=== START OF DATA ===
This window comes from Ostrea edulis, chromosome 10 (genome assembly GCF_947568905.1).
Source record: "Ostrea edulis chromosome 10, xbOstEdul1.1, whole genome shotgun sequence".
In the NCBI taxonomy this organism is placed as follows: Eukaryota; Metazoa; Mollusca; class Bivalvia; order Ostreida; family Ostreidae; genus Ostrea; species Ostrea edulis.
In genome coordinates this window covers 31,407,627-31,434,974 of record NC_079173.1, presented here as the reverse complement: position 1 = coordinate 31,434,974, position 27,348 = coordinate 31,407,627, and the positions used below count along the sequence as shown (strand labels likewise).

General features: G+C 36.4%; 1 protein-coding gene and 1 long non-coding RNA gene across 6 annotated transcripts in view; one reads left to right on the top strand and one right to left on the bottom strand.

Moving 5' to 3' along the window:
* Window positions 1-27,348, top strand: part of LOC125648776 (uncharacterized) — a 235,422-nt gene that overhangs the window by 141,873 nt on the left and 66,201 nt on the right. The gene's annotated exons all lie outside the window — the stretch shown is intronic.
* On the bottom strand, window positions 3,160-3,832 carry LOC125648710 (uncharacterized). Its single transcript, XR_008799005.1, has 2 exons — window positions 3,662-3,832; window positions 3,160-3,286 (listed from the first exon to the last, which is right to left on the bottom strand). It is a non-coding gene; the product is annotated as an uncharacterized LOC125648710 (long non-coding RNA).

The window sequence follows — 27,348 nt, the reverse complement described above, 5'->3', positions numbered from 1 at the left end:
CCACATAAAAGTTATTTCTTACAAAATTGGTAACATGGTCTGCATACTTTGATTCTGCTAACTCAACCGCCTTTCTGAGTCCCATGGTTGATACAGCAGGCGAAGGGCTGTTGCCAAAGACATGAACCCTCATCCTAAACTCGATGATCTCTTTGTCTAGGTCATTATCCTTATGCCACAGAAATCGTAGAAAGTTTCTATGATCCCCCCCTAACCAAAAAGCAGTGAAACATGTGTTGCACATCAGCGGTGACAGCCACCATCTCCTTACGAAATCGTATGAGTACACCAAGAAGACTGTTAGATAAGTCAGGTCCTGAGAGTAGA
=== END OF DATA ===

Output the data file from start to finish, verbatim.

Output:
This window comes from Ostrea edulis, chromosome 10 (genome assembly GCF_947568905.1).
Source record: "Ostrea edulis chromosome 10, xbOstEdul1.1, whole genome shotgun sequence".
In the NCBI taxonomy this organism is placed as follows: Eukaryota; Metazoa; Mollusca; class Bivalvia; order Ostreida; family Ostreidae; genus Ostrea; species Ostrea edulis.
In genome coordinates this window covers 31,407,627-31,434,974 of record NC_079173.1, presented here as the reverse complement: position 1 = coordinate 31,434,974, position 27,348 = coordinate 31,407,627, and the positions used below count along the sequence as shown (strand labels likewise).

General features: G+C 36.4%; 1 protein-coding gene and 1 long non-coding RNA gene across 6 annotated transcripts in view; one reads left to right on the top strand and one right to left on the bottom strand.

Moving 5' to 3' along the window:
* Window positions 1-27,348, top strand: part of LOC125648776 (uncharacterized) — a 235,422-nt gene that overhangs the window by 141,873 nt on the left and 66,201 nt on the right. The gene's annotated exons all lie outside the window — the stretch shown is intronic.
* On the bottom strand, window positions 3,160-3,832 carry LOC125648710 (uncharacterized). Its single transcript, XR_008799005.1, has 2 exons — window positions 3,662-3,832; window positions 3,160-3,286 (listed from the first exon to the last, which is right to left on the bottom strand). It is a non-coding gene; the product is annotated as an uncharacterized LOC125648710 (long non-coding RNA).

The window sequence follows — 27,348 nt, the reverse complement described above, 5'->3', positions numbered from 1 at the left end:
CCACATAAAAGTTATTTCTTACAAAATTGGTAACATGGTCTGCATACTTTGATTCTGCTAACTCAACCGCCTTTCTGAGTCCCATGGTTGATACAGCAGGCGAAGGGCTGTTGCCAAAGACATGAACCCTCATCCTAAACTCGATGATCTCTTTGTCTAGGTCATTATCCTTATGCCACAGAAATCGTAGAAAGTTTCTATGATCCCCCCCTAACCAAAAAGCAGTGAAACATGTGTTGCACATCAGCGGTGACAGCCACCATCTCCTTACGAAATCGTATGAGTACACCAAGAAGACTGTTAGATAAGTCAGGTCCTGAGAGTAGA